Everyone who programs a database has heard many times that the SQL language is optimized for set based solutions rather than procedural solutions, but examples are seldom provided with that advice. Consequently many beginning SQL programmers don’t have a clear understanding of what ‘set based’ means in terms of the code they need to write to solve a specific problem.
Even for those who have an understanding of the concept, there are many programming problems for which a set based solution seems impossible. Sometimes that is true. It is not always possible to find a set based solution, but most of the time we can find one by using a bit of creative thinking. A good SQL programmer must develop the mental discipline to explore the set based possibilities thoroughly before falling back on the intuitive procedural solution.
In this article we will use a relatively simple example as an illustration of thinking in a set based way about a problem that also has an intuitive procedural solution.
The Business Case
When you visit the doctor’s office, usually the first thing the nurse does is put you on a scale, weigh you and then check your height. Checking your weight makes sense from a medical point of view, but have you ever wondered why the nurse records your height each time? Unless you are very young, your height hasn’t changed since your last visit and is not likely to ever change again.
The reason they always check your height is to guard against identity theft. Healthcare providers want to make sure that the services they provide are going to the person who gets the bill, not to an imposter with a forged identity card.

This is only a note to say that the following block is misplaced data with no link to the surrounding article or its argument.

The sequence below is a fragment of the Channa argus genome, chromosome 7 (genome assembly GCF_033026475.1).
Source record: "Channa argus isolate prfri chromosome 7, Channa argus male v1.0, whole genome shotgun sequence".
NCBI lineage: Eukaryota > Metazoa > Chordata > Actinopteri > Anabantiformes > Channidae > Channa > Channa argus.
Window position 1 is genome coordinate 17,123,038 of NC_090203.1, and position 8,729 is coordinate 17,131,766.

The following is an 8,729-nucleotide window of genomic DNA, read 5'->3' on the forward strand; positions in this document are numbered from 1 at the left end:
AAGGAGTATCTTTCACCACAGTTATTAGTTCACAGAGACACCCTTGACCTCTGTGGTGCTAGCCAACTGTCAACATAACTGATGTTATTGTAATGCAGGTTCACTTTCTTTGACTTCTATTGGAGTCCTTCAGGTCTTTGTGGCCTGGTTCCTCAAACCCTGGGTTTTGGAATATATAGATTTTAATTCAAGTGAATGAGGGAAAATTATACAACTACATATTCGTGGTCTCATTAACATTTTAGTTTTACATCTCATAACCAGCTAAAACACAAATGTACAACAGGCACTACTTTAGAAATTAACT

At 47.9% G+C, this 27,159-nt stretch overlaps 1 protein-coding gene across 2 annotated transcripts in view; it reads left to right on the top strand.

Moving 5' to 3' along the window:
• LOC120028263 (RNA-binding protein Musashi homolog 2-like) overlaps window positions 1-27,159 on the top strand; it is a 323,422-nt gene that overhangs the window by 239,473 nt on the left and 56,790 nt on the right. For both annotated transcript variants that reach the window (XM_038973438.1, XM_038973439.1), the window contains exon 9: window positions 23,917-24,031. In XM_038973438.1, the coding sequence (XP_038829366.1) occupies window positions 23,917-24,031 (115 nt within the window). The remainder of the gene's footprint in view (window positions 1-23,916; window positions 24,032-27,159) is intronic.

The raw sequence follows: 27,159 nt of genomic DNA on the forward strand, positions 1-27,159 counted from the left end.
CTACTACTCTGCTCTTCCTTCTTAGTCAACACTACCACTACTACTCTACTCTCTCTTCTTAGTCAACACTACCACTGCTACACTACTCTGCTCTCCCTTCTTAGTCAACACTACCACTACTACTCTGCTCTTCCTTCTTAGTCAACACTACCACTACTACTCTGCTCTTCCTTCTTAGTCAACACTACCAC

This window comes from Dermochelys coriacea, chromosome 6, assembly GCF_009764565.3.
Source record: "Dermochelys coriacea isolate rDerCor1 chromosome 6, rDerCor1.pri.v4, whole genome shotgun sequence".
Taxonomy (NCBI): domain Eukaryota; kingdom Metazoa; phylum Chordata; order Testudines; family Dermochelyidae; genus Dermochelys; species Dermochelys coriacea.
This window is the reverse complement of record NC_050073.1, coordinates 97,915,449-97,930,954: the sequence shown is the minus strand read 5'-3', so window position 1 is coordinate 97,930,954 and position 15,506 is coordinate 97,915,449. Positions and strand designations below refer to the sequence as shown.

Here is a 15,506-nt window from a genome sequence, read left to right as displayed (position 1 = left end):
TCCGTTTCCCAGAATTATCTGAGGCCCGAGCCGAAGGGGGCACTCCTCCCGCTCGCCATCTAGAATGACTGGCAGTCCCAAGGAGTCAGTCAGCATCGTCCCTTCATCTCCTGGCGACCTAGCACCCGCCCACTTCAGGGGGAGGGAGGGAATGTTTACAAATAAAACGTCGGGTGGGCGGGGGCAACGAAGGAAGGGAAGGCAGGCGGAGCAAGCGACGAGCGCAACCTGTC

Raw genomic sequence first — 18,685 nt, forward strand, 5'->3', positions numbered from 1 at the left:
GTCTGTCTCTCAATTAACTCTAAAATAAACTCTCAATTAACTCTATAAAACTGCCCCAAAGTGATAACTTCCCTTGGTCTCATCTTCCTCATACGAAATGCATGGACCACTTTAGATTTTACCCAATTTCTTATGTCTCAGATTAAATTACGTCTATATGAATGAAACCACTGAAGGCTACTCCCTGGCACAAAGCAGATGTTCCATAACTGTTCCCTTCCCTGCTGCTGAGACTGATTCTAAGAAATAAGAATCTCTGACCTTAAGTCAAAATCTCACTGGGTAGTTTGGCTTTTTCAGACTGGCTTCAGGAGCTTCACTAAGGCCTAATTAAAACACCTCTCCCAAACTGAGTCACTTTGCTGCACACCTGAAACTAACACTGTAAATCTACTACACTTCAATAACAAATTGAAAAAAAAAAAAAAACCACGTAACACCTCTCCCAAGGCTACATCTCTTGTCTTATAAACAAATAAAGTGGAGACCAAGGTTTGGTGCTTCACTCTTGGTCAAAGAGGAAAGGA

This kind of identity theft happens more frequently than you might think. HIPAA (Health Insurance Portability and Accountability Act) regulations now require an audit of changes in permanent physical characteristics in a patient’s history that might suggest identity theft.
Querying this kind of information provides us a good example for comparing procedural thinking and set based thinking when programming in SQL.
The Problem Statement
The generic programming problem is that the solution depends on the order of rows and requires the comparison of current row values with values in previous rows. This is a type of problem in which the procedural solution is intuitive but the set based solution is not so obvious.
In this particular problem we are looking for rows where the previous record for the same patient has a value for height that is different than the height on the current record. We want to return the patient’s unique medical record number, the date the change occurred, what the height was changed from and what the height was changed to. We do not want to return any records that do not mark a change in height for a patient.
A Procedural Approach
The intuitive, procedural way to attack this problem is to loop through the records for each patient one row at a time. We query the first record for the patient and save the patient’s original height in a variable. Then we loop through subsequent records for the patient, comparing height values. If we find the height is different on a subsequent record, we write an audit record, update the height variable with the current value and continue looping through the rows. Then we move to the next patient, perhaps using an outer cursor to provide the patient id to the inner cursor.
Here is code that would implement a procedural, looping method:
create table #HeightAudit -- output table (MedRecNumber varchar(20) , CreateDate datetime , Height varchar(10) , CurrentHeight varchar(10)) –- get all the patients declare MRN_cur Cursor for select distinct MedRecNumber from SAMPatientInfo.dbo.PatientInfo Open MRN_cur; Fetch next from MRN_Cur into @MedRecNumber While @@FETCH_STATUS = 0 Begin -- outer loop -- do this for every visit for the medical record number declare Visit_cur Cursor for select CreateDate , Height from PatientInfo where MedRecNumber = @MedRecNumber order by CreateDate open Visit_cur; fetch next from Visit_cur into @CreateDate, @Height; –- establish the starting height for each patient Set @CurrentHeight = @Height While @@FETCH_STATUS = 0 Begin -- inner loop If @Height <> @CurrentHeight begin insert #HeightAudit values (@MedRecNumber, @CreateDate, @Height, @CurrentHeight) Set @CurrentHeight = @Height end fetch next from Visit_cur into @CreateDate, @Height; end -- inner loop close Visit_cur; deallocate Visit_cur; Fetch next from MRN_Cur into @MedRecNumber End -- outer loop close MRN_Cur; deallocate MRN_Cur Select * from #HeightAudit drop table #HeightAudit